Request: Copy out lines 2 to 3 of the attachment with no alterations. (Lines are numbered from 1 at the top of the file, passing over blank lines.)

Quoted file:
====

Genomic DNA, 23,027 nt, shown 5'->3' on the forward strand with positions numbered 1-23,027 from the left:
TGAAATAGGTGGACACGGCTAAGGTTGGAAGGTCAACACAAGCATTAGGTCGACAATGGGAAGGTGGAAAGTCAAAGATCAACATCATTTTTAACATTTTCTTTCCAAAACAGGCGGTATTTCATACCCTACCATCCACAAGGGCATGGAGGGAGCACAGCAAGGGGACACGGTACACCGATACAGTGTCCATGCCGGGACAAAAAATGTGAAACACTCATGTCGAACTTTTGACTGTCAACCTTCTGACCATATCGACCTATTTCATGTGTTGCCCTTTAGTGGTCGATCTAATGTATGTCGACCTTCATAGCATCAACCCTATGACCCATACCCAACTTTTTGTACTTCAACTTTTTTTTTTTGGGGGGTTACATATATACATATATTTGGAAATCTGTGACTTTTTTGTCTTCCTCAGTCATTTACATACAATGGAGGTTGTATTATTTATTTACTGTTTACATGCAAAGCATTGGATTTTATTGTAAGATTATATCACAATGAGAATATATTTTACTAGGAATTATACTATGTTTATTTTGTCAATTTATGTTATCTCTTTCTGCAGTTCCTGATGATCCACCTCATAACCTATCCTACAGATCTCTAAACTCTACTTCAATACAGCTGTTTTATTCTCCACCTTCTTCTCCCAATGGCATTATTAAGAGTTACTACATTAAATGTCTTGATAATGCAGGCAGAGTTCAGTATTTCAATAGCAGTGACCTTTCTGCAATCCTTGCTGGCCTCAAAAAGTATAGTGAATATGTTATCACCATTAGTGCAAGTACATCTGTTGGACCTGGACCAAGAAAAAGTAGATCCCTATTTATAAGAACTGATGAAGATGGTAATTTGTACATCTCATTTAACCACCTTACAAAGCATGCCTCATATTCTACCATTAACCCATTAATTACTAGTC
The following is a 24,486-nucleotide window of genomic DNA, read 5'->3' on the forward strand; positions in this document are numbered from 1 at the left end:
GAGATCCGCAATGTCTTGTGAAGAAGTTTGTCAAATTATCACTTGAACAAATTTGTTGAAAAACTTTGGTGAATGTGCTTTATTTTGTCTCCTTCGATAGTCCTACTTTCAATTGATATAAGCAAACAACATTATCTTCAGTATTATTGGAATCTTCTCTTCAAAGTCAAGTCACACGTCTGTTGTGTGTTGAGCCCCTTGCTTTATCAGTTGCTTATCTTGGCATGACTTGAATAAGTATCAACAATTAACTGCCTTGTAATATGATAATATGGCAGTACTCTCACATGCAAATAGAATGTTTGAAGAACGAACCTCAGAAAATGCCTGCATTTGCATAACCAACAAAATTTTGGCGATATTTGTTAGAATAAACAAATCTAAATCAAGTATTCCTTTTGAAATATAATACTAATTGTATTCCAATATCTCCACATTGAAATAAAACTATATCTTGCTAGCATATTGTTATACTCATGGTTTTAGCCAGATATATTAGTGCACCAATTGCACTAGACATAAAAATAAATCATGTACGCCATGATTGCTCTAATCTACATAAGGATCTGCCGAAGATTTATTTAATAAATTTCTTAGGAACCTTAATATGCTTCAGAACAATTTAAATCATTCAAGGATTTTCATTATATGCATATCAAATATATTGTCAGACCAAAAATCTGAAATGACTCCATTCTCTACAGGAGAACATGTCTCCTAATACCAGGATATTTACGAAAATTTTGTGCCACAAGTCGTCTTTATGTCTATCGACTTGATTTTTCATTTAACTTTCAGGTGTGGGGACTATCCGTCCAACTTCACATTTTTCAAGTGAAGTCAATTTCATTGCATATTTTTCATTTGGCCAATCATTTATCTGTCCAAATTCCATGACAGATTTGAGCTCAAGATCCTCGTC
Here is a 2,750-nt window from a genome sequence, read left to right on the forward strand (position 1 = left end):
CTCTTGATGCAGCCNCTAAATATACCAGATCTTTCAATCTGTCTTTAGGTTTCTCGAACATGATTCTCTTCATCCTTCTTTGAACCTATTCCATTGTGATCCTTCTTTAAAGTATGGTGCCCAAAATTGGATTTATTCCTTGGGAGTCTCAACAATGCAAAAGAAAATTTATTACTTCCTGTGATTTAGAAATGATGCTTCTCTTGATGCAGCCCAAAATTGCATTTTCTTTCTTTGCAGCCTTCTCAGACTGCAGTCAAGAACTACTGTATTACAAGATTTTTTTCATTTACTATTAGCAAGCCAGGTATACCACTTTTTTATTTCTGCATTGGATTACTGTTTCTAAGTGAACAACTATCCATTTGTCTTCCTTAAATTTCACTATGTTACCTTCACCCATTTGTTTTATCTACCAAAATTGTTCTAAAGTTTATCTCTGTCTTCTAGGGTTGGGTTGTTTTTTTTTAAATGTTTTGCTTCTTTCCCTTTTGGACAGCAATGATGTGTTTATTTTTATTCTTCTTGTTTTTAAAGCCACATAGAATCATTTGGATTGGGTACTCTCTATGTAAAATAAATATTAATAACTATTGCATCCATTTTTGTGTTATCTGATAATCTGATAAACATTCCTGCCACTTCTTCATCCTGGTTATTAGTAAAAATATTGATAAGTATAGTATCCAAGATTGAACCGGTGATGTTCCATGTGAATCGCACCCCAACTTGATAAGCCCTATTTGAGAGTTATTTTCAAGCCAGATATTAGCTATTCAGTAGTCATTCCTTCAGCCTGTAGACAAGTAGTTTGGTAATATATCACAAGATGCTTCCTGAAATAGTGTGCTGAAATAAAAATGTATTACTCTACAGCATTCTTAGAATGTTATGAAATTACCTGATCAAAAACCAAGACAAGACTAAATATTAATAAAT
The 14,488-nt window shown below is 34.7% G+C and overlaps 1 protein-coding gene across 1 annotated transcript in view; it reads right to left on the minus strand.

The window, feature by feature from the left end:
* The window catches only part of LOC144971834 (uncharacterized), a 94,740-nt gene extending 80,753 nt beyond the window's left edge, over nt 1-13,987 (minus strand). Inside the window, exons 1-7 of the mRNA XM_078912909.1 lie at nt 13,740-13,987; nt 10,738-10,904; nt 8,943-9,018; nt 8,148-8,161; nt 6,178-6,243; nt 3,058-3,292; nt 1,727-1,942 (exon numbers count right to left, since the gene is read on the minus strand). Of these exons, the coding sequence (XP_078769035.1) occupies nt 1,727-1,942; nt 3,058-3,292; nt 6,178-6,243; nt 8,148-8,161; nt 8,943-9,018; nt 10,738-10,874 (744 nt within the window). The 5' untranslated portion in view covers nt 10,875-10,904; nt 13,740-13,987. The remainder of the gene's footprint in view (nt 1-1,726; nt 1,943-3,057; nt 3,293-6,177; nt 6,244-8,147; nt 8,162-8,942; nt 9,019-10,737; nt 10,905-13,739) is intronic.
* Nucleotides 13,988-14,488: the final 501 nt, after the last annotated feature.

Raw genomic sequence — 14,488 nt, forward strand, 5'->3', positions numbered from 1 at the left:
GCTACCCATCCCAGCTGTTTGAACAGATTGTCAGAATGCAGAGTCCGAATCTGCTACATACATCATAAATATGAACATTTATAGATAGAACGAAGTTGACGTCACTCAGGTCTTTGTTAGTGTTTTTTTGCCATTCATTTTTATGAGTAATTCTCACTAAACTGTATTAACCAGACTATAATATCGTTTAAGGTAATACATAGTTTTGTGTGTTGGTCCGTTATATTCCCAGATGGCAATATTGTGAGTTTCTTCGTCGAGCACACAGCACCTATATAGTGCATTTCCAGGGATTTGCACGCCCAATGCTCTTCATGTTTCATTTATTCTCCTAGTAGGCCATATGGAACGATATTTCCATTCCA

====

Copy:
TGAAATAGGTGGACACGGCTAAGGTTGGAAGGTCAACACAAGCATTAGGTCGACAATGGGAAGGTGGAAAGTCAAAGATCAACATCATTTTTAACATTTTCTTTCCAAAACAGGCGGTATTTCATACCCTACCATCCACAAGGGCATGGAGGGAGCACAGCAAGGGGACACGGTACACCGATACAGTGTCCATGCCGGGACAAAAAATGTGAAACACTCATGTCGAACTTTTGACTGTCAACCTTCTGACCATATCGACCTATTTCATGTGTTGCCCTTTAGTGGTCGATCTAATGTATGTCGACCTTCATAGCATCAACCCTATGACCCATACCCAACTTTTTGTACTTCAACTTTTTTTTTTTGGGGGGTTACATATATACATATATTTGGAAATCTGTGACTTTTTTGTCTTCCTCAGTCATTTACATACAATGGAGGTTGTATTATTTATTTACTGTTTACATGCAAAGCATTGGATTTTATTGTAAGATTATATCACAATGAGAATATATTTTACTAGGAATTATACTATGTTTATTTTGTCAATTTATGTTATCTCTTTCTGCAGTTCCTGATGATCCACCTCATAACCTATCCTACAGATCTCTAAACTCTACTTCAATACAGCTGTTTTATTCTCCACCTTCTTCTCCCAATGGCATTATTAAGAGTTACTACATTAAATGTCTTGATAATGCAGGCAGAGTTCAGTATTTCAATAGCAGTGACCTTTCTGCAATCCTTGCTGGCCTCAAAAAGTATAGTGAATATGTTATCACCATTAGTGCAAGTACATCTGTTGGACCTGGACCAAGAAAAAGTAGATCCCTATTTATAAGAACTGATGAAGATGGTAATTTGTACATCTCATTTAACCACCTTACAAAGCATGCCTCATATTCTACCATTAACCCATTAATTACTAGTC
The following is a 24,486-nucleotide window of genomic DNA, read 5'->3' on the forward strand; positions in this document are numbered from 1 at the left end: